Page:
Image from The Mending Shop website, a pop-up shop by Futuremenders.
No more clothes, ever. This is the “the age of collective mending”.
This is Futuremenders, a fun and deadly serious form of art activism. It sidesteps the traditional art world, cutting to the real business of art in an age of crisis – to futureproof our lives. It prepares us for barely imaginable but plausible futures where forgotten skills are vital for survival. Futuremenders is the lifelong project of UK artist Jonnet Middleton who took a pledge in 2008 to acquire no more clothes, ever. The monumental scale of the Futuremenders mission is to subvert our addiction to short-term shopping by spreading the joy of making and mending together.
“Sock Exchange” concept by Jonnet Middleton
Jonnet Middleton is a mending activist working to bring about the Age of Mending. This is a lifelong mission starting with a pledge in 2008 to consume no more clothes ever. The existing clothes in her wardrobe at that time are the clothes she must clothes herself with for the rest of her life through careful wearing and mending. What for others is a terrifying challenge, is for Jonnet both easy and liberating. She runs pop-up mending shops to encourage people to discover the joy of mending and to create spaces in which mending skills are shared on the high street. Her goal is to shift attitudes about mendability so that people become aware of our complicity in throwaway culture and start to find ways to mend.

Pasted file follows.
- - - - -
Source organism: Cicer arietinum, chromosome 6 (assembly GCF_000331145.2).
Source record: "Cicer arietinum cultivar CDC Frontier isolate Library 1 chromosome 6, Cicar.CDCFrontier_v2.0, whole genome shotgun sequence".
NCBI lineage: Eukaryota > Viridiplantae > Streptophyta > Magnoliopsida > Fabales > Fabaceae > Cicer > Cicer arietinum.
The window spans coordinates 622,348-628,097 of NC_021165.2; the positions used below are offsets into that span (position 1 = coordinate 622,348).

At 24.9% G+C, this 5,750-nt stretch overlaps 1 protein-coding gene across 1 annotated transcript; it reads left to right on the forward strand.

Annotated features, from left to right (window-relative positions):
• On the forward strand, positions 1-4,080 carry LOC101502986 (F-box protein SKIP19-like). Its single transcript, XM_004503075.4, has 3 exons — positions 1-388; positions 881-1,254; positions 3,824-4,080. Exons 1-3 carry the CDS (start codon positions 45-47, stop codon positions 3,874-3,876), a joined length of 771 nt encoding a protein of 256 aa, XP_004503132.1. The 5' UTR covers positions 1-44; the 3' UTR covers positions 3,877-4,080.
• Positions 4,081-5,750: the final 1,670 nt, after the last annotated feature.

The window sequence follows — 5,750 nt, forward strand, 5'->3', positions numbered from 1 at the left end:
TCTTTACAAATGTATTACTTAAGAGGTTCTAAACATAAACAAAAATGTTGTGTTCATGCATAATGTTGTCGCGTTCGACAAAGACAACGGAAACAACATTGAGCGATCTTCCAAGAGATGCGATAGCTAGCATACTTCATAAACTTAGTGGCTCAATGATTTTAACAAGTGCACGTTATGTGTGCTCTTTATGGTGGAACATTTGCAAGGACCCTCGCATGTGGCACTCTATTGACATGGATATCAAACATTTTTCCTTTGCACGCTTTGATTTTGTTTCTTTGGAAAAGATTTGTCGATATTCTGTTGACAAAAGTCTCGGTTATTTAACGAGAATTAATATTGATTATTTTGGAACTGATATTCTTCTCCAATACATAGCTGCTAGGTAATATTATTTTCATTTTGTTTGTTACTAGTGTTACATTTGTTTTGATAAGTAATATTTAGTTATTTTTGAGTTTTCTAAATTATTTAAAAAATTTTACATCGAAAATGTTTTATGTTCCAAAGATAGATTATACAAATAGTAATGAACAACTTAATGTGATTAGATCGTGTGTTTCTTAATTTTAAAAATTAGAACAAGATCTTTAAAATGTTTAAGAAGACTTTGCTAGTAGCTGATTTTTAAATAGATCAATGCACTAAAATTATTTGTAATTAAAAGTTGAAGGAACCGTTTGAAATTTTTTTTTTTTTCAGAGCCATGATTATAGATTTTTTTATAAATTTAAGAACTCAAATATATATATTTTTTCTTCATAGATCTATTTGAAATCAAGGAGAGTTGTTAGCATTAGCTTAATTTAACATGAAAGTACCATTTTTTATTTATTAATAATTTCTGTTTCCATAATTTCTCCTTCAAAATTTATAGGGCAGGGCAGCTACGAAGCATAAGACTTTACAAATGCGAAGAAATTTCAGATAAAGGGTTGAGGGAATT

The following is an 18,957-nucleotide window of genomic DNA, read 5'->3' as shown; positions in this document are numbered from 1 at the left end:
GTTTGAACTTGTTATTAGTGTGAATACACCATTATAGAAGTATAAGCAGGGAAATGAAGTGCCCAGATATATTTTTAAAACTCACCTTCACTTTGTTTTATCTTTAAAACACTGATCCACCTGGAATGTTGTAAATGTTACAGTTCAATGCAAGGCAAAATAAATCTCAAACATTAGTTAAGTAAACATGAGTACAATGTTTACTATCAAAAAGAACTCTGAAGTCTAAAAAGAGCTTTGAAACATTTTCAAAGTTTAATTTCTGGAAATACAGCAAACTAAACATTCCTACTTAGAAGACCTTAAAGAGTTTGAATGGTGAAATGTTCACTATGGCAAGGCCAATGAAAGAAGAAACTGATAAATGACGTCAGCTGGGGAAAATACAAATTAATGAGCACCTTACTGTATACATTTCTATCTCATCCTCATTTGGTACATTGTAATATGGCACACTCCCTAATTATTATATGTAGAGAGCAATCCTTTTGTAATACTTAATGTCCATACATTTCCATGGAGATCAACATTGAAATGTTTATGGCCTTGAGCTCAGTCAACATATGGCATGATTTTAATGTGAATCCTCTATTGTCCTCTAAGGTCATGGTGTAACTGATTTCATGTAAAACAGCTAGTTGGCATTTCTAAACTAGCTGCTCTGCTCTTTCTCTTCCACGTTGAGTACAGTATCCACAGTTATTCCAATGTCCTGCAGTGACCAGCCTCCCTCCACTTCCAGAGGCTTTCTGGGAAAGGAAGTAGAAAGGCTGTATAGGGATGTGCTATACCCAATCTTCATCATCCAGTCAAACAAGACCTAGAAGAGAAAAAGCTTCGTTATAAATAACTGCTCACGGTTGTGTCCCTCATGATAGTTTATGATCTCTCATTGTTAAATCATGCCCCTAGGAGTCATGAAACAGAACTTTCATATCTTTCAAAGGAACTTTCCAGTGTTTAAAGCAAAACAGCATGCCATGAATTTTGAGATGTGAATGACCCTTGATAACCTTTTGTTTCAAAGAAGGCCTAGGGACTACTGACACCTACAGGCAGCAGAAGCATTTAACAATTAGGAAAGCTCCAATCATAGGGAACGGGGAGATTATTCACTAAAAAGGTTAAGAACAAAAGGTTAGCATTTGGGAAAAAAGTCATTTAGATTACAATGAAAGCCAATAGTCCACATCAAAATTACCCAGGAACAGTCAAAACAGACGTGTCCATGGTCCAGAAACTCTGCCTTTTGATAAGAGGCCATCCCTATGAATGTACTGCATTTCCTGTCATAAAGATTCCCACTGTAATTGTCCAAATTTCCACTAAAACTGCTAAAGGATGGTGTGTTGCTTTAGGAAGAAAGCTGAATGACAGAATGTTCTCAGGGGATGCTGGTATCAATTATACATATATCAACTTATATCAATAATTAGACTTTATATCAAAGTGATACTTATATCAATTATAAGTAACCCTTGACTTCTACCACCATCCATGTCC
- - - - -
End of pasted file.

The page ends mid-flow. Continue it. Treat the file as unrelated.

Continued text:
Extract from the Mending Manifesto
Jonnet Middleton is a PhD candidate at Highwire doctoral training centre for radical innovation in the digital economy, Lancaster University. Her PhD aims to collectively bring about ”The Age of Mending”. [from the website futuremenders website]